Real-time data processing with Storm

Real-time data processing

Many use cases across various domains require real-time data processing for faster decision making: credit card fraud analytics, network fault prediction from sensor data, security threat prediction, etc. Data Stream Processing or stream computing is the new computing paradigm for processing streaming data in real-time without storing them in secondary storage. Twitter’s Storm project is a distributed real-time computation system, designed to be scalable, fault tolerant and programming language agnostic. Although it’s at an early stage (currently in incubation at The Apache Software Foundation), Storm is used by well-known companies with significant volumes of streaming data, such as The Weather Channel, Spotify, Twitter, and Rocket Fuel.

Storm topologies

The basic primitives Storm provides for doing stream transformations are spouts and bolts. Spouts produce data in the form of tuples, by reading data from HTTP streams, databases, files, message queues, etc. For example, a spout may connect to the Twitter API and emit a stream of tweets. A bolt is a component that performs stream transformations. It creates new streams based on its input streams.

Topologies are graphs of stream transformations where each node is a spout or bolt. Edges in the graph indicate the data flow between spouts and bolts. Topologies are submitted by users and run on Storm clusters until they are explicitly killed.

Storm architecture

There are two kinds of nodes on a Storm cluster: the master node and the worker nodes. The master node runs a daemon called Nimbus, responsible for distributing code around the cluster, assigning tasks to machines, and monitoring for failures.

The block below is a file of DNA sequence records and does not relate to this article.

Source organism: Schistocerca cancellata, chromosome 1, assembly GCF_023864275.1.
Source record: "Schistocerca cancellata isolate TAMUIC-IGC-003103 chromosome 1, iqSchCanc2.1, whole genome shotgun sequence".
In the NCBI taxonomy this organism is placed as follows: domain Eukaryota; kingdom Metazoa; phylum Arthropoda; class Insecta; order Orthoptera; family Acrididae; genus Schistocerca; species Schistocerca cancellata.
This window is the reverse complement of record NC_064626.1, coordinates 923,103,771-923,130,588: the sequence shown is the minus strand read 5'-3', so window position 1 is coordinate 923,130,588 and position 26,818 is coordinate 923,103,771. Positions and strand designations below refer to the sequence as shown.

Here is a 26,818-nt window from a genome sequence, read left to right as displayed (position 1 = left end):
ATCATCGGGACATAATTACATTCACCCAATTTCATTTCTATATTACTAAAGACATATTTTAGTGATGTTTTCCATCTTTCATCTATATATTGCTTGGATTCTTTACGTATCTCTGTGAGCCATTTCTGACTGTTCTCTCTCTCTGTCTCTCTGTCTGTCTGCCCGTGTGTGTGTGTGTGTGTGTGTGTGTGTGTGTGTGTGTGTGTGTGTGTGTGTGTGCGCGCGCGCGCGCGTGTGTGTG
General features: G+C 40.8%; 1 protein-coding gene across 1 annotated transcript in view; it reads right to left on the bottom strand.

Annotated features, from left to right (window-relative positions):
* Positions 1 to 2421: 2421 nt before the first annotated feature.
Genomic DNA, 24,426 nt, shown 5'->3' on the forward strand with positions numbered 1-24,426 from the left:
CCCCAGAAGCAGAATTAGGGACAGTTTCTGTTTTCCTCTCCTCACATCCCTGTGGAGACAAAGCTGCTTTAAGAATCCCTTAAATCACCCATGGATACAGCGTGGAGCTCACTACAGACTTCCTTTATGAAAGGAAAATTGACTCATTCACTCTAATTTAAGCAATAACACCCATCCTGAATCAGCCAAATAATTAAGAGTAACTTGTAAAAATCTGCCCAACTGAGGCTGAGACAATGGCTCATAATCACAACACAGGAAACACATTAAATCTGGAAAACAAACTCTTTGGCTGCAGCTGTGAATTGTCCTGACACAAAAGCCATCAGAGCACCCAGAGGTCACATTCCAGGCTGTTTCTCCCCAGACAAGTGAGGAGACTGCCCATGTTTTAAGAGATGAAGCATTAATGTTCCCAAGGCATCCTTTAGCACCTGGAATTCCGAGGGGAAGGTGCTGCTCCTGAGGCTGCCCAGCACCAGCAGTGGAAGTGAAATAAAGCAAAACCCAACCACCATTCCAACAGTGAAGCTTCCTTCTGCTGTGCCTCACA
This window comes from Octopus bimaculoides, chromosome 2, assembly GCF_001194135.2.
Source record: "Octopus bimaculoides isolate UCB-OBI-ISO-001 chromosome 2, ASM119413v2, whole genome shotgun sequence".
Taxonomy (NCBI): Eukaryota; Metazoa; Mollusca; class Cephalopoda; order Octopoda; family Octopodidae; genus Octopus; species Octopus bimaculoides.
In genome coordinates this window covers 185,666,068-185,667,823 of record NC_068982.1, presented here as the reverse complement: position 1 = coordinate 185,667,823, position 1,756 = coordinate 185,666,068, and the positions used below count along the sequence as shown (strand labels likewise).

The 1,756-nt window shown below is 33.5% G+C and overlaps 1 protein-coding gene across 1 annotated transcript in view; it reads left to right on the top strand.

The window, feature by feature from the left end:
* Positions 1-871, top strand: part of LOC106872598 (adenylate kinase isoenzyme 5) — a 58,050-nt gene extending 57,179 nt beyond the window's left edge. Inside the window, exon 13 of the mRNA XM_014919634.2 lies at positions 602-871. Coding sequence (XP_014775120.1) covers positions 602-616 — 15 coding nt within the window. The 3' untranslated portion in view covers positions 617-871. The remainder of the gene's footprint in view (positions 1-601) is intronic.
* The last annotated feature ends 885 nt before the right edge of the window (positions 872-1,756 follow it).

On worker nodes, there are several processes running: a single Supervisor and one or more Workers. The Supervisor starts and stops worker processes as necessary based on what Nimbus has assigned to it. Each worker process executes a subset of a topology; a running topology consists of many worker processes spread across many machines.

Storm clusters

Apart from its own components, Storm relies on ZooKeeper for coordination between the Nimbus and the Supervisors. In small clusters, a single ZooKeeper server is usually sufficient to handle the coordination between Storm’s components.

Setting up a Storm cluster is quite straight-forward, as it mainly consists of three steps:

  • installing the Storm packages on each node of the cluster
  • configuring the Storm nodes to discover the ZooKeeper servers by setting a property in the conf/storm.yaml file.
  • launching Storm processes on the Nimbus node and the Supervisors node by running the bin/storm script with nimbus and supervisor as parameters.

By using ZooKeeper, the Storm master node (Nimbus) will automatically take care of discovering and integrating Supervisor nodes into the cluster.

In summary

Quoting from the project site:

Storm has many use cases: realtime analytics, online machine learning, continuous computation, distributed RPC, ETL, and more. Storm is fast: a benchmark clocked it at over a million tuples processed per second per node. It is scalable, fault-tolerant, guarantees your data will be processed, and is easy to set up and operate.

Understanding Storm’s programming model and designing topologies that can run on Storm do require some effort, as Storm is a very technical platform that lacks higher order tools and streaming operators.

Looking at the bigger picture of real-time data processing, Storm plays a key role, but several other components are necessary to build a system that ingests data, performs computations and exposes the results in real time. A typical processing architecture consists of three parts: aggregating streams of data (for instance, by using Kafka), stream processing (with Storm) and querying the results with a query engine.

Analysing data as fast as they are acquired is certainly a critical requirement in many practical applications. By means of real-time data processing frameworks, organizations can gain insights from data in real time, or very close to it. An obvious use case is monitoring across data feeds (logs, system usage, etc.) and detecting anomalies so that decisions can be made in real-time.

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